Researchers from the University of British Columbia have created a super resilient, ductile spray coating that helps buildings keep structural integrity during major earthquakes.
The spray, called Eco-Friendly Ductile Cementitious Composite (EDCC), will be applied to a local elementary school in Vancouver that is due for a seismic upgrade.
There are also plans for the spray to be used in a variety of other buildings due for seismic upgrades, and parts of India have taken an interest in the material as well.
“This UBC-developed technology has far-reaching impact and could save the lives of not only British Columbians, but citizens throughout the world,” Melanie Mark, the minister of Advanced Education, Skills and Training, told the Daily Mail.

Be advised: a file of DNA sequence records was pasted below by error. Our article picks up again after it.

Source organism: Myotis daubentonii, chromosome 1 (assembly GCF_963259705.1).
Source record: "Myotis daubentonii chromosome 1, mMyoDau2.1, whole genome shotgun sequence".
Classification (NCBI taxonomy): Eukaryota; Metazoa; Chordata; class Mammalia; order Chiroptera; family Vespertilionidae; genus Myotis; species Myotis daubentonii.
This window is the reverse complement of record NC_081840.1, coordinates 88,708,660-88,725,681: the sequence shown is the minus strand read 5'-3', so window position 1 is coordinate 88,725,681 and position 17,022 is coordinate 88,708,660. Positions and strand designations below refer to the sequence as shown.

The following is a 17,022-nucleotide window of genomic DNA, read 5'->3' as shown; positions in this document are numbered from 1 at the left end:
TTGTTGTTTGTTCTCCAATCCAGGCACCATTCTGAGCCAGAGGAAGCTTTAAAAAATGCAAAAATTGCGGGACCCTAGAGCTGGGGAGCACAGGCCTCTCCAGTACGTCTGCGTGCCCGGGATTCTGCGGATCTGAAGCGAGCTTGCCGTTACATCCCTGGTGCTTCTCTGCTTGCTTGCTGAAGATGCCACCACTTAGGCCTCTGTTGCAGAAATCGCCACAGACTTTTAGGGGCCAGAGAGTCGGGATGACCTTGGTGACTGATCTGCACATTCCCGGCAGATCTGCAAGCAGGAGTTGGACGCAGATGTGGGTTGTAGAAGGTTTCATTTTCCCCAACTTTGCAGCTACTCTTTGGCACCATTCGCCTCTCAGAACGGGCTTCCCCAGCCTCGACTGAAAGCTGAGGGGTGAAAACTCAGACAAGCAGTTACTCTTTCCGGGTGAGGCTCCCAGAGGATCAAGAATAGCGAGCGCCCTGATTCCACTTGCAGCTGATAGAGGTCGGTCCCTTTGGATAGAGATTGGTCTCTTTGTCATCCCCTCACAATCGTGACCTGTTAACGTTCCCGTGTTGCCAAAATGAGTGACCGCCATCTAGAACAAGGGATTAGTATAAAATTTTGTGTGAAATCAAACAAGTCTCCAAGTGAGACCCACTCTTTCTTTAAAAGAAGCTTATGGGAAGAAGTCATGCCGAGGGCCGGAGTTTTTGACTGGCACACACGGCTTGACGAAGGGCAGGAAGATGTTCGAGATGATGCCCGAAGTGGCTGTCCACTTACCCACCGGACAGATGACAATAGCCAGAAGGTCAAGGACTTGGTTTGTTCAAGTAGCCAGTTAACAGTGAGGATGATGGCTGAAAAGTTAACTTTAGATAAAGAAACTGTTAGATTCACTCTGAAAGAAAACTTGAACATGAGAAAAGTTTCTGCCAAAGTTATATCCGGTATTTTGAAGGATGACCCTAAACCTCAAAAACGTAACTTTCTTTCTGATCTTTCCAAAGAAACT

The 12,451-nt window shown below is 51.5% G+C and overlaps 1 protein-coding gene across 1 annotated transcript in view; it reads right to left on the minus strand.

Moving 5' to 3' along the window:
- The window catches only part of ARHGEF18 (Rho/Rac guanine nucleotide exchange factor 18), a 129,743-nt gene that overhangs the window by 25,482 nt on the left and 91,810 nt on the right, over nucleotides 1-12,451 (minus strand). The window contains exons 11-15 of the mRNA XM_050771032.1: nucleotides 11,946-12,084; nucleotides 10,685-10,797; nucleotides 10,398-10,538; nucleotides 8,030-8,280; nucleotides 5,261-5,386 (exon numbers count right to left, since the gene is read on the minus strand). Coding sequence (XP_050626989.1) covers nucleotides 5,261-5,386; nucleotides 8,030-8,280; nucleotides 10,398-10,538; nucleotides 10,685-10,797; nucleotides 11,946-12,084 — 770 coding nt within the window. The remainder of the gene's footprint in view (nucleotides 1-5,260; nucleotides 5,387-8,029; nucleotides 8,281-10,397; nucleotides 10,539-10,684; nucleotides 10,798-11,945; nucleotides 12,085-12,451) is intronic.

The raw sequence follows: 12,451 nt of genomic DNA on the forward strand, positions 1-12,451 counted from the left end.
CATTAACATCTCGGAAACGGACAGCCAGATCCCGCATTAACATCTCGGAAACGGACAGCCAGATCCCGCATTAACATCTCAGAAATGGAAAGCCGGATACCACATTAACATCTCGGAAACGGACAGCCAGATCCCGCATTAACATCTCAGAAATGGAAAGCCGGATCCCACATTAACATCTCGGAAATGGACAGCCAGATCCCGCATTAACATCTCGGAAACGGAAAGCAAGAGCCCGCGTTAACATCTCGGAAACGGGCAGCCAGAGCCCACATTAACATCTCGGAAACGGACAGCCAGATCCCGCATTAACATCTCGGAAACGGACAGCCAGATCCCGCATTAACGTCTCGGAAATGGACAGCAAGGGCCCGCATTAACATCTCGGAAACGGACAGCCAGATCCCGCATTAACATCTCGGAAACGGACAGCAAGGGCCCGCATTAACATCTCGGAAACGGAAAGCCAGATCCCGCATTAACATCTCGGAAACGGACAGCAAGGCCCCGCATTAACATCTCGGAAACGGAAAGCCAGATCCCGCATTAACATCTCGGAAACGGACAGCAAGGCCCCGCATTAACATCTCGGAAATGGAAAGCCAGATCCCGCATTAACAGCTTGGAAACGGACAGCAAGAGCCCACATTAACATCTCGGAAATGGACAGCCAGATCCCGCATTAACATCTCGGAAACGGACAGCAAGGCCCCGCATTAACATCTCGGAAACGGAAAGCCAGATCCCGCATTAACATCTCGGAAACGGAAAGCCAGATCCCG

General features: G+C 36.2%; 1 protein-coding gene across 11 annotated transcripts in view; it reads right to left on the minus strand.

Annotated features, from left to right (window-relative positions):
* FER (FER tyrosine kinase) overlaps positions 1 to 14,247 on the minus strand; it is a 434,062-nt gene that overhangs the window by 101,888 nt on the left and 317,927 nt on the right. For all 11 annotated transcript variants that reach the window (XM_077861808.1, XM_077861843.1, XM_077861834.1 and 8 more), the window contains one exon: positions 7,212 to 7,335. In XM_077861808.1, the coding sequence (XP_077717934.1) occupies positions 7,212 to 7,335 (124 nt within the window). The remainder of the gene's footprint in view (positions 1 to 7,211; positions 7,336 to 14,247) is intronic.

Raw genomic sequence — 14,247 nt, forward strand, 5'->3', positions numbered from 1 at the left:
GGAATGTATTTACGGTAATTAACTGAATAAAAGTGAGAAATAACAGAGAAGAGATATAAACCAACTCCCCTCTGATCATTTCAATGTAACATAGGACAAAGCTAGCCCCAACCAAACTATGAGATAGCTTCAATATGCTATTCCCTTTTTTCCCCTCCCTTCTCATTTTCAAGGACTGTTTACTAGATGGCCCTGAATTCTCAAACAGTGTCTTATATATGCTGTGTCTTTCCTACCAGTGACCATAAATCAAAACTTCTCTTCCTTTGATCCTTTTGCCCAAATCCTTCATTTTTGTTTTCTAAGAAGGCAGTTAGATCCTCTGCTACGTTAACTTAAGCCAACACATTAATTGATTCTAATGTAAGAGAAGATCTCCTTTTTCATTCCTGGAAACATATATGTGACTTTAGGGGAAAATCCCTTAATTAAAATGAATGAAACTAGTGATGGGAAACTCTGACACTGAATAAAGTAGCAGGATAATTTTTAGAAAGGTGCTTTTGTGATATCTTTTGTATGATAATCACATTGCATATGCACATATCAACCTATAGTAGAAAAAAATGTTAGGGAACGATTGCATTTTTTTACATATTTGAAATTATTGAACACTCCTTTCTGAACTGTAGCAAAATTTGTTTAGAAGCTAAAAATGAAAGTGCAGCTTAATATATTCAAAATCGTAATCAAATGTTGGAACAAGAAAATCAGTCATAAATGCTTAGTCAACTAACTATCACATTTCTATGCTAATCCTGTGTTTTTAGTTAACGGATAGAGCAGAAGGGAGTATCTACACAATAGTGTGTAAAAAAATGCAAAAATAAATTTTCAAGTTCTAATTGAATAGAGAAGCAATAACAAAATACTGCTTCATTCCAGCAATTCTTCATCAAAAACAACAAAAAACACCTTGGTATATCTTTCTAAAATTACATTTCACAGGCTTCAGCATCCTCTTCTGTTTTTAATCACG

Even a thin, 10-millimeter coating kept walls resilient to shaking when tested with equipment that simulated earthquakes. One test subjected a wall with EDCC to an intensity similar to a 9.0 earthquake, the same magnitude that struck Tohoku, Japan in 2011.
The spray is extremely malleable, so if an earthquake occurs, it allows structures to bend instead of collapse instantly.
EDCC uses polymer fibers and flyash (an industrial byproduct), and the product stands up to its eco-friendly title.
“We sprayed a number of walls with a 10 millimeter-thick layer of EDCC, which is sufficient to reinforce most interior walls against seismic shocks. Then we subjected them to Tohoku-level quakes and other types and intensities of earthquakes—and we couldn’t break them,” Salman Soleimani-Dashtaki, a Ph.D. candidate in the department of civil engineering at UBC, told the Daily Mail.
The positive implications of EDCC are numerous, and the material could save lives and millions in damages.
By Kay Vandette, Earth.com Staff Writer